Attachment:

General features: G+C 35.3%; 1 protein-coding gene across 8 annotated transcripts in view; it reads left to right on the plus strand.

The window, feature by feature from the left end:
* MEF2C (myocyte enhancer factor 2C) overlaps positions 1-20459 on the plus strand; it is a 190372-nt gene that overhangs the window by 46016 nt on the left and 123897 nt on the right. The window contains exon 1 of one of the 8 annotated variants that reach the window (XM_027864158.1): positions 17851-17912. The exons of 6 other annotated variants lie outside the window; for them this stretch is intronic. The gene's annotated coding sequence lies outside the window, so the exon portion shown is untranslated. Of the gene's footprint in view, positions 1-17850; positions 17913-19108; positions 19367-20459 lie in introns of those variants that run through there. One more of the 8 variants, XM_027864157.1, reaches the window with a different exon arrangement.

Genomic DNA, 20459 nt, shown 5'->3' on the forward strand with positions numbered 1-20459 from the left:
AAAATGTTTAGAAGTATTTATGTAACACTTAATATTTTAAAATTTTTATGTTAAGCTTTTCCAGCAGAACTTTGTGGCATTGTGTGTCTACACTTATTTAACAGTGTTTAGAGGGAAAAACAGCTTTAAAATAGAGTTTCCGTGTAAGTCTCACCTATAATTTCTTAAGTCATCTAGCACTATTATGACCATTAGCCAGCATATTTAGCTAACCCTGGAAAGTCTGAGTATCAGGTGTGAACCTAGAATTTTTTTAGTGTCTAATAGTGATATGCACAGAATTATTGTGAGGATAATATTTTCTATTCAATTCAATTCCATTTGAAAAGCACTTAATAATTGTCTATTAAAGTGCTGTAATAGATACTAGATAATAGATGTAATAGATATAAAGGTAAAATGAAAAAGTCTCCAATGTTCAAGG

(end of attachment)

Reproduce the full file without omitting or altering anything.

General features: G+C 35.3%; 1 protein-coding gene across 8 annotated transcripts in view; it reads left to right on the plus strand.

The window, feature by feature from the left end:
* MEF2C (myocyte enhancer factor 2C) overlaps positions 1-20459 on the plus strand; it is a 190372-nt gene that overhangs the window by 46016 nt on the left and 123897 nt on the right. The window contains exon 1 of one of the 8 annotated variants that reach the window (XM_027864158.1): positions 17851-17912. The exons of 6 other annotated variants lie outside the window; for them this stretch is intronic. The gene's annotated coding sequence lies outside the window, so the exon portion shown is untranslated. Of the gene's footprint in view, positions 1-17850; positions 17913-19108; positions 19367-20459 lie in introns of those variants that run through there. One more of the 8 variants, XM_027864157.1, reaches the window with a different exon arrangement.

Genomic DNA, 20459 nt, shown 5'->3' on the forward strand with positions numbered 1-20459 from the left:
AAAATGTTTAGAAGTATTTATGTAACACTTAATATTTTAAAATTTTTATGTTAAGCTTTTCCAGCAGAACTTTGTGGCATTGTGTGTCTACACTTATTTAACAGTGTTTAGAGGGAAAAACAGCTTTAAAATAGAGTTTCCGTGTAAGTCTCACCTATAATTTCTTAAGTCATCTAGCACTATTATGACCATTAGCCAGCATATTTAGCTAACCCTGGAAAGTCTGAGTATCAGGTGTGAACCTAGAATTTTTTTAGTGTCTAATAGTGATATGCACAGAATTATTGTGAGGATAATATTTTCTATTCAATTCAATTCCATTTGAAAAGCACTTAATAATTGTCTATTAAAGTGCTGTAATAGATACTAGATAATAGATGTAATAGATATAAAGGTAAAATGAAAAAGTCTCCAATGTTCAAGG